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Tomato Stakes and Puffballs

Bill Meredith

"Ashes to ashes, dust to dust." …The Book of Common Prayer

No activity within the realm of human experience is more governed by tradition than gardening. From the earliest age, it was imprinted on my mind that there was a right way to plant everything; it had been handed down by generations of ancestors my grandmother had known personally and who were all somewhere up there watching to see that we did it right. So each summer we dried tomato seeds, stored them in jars in the cellar, and planted them in the spring when the moon was in the right sign. When the plants got a foot tall, they were tied to stakes with rags from old dresses or feed sacks. The stakes were made from small locust trees, and were kept and re-used for years. They were more than twice as tall as I was, and the vines would climb all the way to the top and start back down by mid-summer. And when the tomatoes got ripe, you were supposed to take the salt shaker into the garden and eat them, unwashed, right from the vine.

Times have changed. Tomatoes now are hybrids, so you can't grow them from your own seeds, and they have been bred to have shorter vines that can be harvested by machines. But I still find pleasure in seeing a neat row of wooden stakes in the garden, so I cut my own stakes from the woods behind the house and use them year after year until they rot and break, just like all those generations did before me. It would save time, space and labor to buy new stakes at Walmart each spring and throw them away in the fall, but I can't bring myself to do it; somewhere, my grandmother may be watching.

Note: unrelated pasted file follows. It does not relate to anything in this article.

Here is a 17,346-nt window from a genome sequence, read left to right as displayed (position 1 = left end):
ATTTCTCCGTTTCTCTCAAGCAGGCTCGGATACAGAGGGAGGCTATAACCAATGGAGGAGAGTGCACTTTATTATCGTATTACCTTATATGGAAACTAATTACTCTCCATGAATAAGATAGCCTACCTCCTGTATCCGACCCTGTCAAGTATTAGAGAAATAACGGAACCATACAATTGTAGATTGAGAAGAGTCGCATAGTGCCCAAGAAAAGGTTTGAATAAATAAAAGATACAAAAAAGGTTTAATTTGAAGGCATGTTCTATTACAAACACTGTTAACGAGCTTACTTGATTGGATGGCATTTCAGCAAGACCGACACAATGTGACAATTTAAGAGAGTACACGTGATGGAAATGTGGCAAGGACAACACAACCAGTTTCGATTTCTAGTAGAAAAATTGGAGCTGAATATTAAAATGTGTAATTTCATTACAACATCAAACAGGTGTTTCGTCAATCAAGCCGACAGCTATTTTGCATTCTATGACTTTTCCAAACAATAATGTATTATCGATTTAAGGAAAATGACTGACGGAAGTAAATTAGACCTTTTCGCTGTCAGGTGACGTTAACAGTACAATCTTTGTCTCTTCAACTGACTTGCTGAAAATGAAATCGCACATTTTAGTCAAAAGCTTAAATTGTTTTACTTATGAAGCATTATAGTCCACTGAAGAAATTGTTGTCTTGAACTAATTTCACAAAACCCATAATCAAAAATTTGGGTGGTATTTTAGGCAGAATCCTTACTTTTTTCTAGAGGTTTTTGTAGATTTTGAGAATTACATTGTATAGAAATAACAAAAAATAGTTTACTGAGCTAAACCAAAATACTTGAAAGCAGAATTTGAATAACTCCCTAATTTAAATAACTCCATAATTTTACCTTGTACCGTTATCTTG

The garden of 2007 proved to be an exercise in futility. Groundhogs ate the bean plants, squash bugs killed the zucchini, Japanese beetles attacked the beets and lettuce, and the drought finished off everything else. Even the weeds grew poorly, and as the year dragged to a close the only thing left standing in the garden was the row of tomato stakes. The new year started the way January should, cold, windy and miserable; but then, while the west coast was buried under eleven feet of snow and the midwest was having tornadoes, Emmitsburg got several days of sunshine with temperatures near 70 degrees. This left me with no excuse to avoid taking in the tomato stakes.

There were only a couple dozen of them, so it shouldn't have taken long, but inevitably it started my mind wandering. As I pulled up the stakes the bark began coming loose from the older ones, revealing networks of tunnels where bark beetles had been feeding. There are many kinds of these beetles, and they play an important role in nature; when trees die in forests, the beetles speed up the decomposition process so the wood will rot and return its nutrients to the soil. The odd thing about this is that although these beetles eat wood, they can't really digest it; they have no enzyme to digest cellulose. So it passes through their gut and is deposited like sawdust in the tunnel behind them as they chew their way along. This sawdust is attacked by fungi, which do have a cellulase enzyme; and the beetles then turn around and eat their way through the tunnel a second time, consuming the fungi. Looking closely at places where the wood was wet, I could see the delicate white threads, or mycelia, that make up the body of the fungus in the worm tunnels. This is the process of symbiosis that we all learned about in elementary biology.